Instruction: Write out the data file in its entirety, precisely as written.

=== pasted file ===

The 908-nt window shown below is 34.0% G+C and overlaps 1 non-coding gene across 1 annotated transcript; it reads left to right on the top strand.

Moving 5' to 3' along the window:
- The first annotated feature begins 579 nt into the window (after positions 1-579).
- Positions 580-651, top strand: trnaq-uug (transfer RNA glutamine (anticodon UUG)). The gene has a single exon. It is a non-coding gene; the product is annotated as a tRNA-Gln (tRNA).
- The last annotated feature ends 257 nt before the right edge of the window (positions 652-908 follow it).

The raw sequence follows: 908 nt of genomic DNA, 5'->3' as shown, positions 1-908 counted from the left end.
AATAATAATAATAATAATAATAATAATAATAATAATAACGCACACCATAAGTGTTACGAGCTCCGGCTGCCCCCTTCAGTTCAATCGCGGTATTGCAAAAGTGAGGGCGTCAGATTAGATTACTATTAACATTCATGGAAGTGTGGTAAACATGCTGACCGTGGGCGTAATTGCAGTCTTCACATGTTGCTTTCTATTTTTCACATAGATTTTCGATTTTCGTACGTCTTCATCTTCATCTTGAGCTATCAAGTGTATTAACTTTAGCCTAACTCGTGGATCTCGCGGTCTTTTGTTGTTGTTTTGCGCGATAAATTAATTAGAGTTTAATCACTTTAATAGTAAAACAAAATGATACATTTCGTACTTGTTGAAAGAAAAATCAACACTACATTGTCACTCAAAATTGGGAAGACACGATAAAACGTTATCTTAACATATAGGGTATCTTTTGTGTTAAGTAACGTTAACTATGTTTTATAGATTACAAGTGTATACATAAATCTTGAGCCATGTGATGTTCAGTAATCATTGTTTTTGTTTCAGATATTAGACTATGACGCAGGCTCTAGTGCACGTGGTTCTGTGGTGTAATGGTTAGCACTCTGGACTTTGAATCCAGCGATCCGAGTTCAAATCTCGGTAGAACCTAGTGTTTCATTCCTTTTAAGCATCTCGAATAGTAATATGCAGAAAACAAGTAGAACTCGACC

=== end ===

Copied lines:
The 908-nt window shown below is 34.0% G+C and overlaps 1 non-coding gene across 1 annotated transcript; it reads left to right on the top strand.

Moving 5' to 3' along the window:
- The first annotated feature begins 579 nt into the window (after positions 1-579).
- Positions 580-651, top strand: trnaq-uug (transfer RNA glutamine (anticodon UUG)). The gene has a single exon. It is a non-coding gene; the product is annotated as a tRNA-Gln (tRNA).
- The last annotated feature ends 257 nt before the right edge of the window (positions 652-908 follow it).

The raw sequence follows: 908 nt of genomic DNA, 5'->3' as shown, positions 1-908 counted from the left end.
AATAATAATAATAATAATAATAATAATAATAATAATAACGCACACCATAAGTGTTACGAGCTCCGGCTGCCCCCTTCAGTTCAATCGCGGTATTGCAAAAGTGAGGGCGTCAGATTAGATTACTATTAACATTCATGGAAGTGTGGTAAACATGCTGACCGTGGGCGTAATTGCAGTCTTCACATGTTGCTTTCTATTTTTCACATAGATTTTCGATTTTCGTACGTCTTCATCTTCATCTTGAGCTATCAAGTGTATTAACTTTAGCCTAACTCGTGGATCTCGCGGTCTTTTGTTGTTGTTTTGCGCGATAAATTAATTAGAGTTTAATCACTTTAATAGTAAAACAAAATGATACATTTCGTACTTGTTGAAAGAAAAATCAACACTACATTGTCACTCAAAATTGGGAAGACACGATAAAACGTTATCTTAACATATAGGGTATCTTTTGTGTTAAGTAACGTTAACTATGTTTTATAGATTACAAGTGTATACATAAATCTTGAGCCATGTGATGTTCAGTAATCATTGTTTTTGTTTCAGATATTAGACTATGACGCAGGCTCTAGTGCACGTGGTTCTGTGGTGTAATGGTTAGCACTCTGGACTTTGAATCCAGCGATCCGAGTTCAAATCTCGGTAGAACCTAGTGTTTCATTCCTTTTAAGCATCTCGAATAGTAATATGCAGAAAACAAGTAGAACTCGACC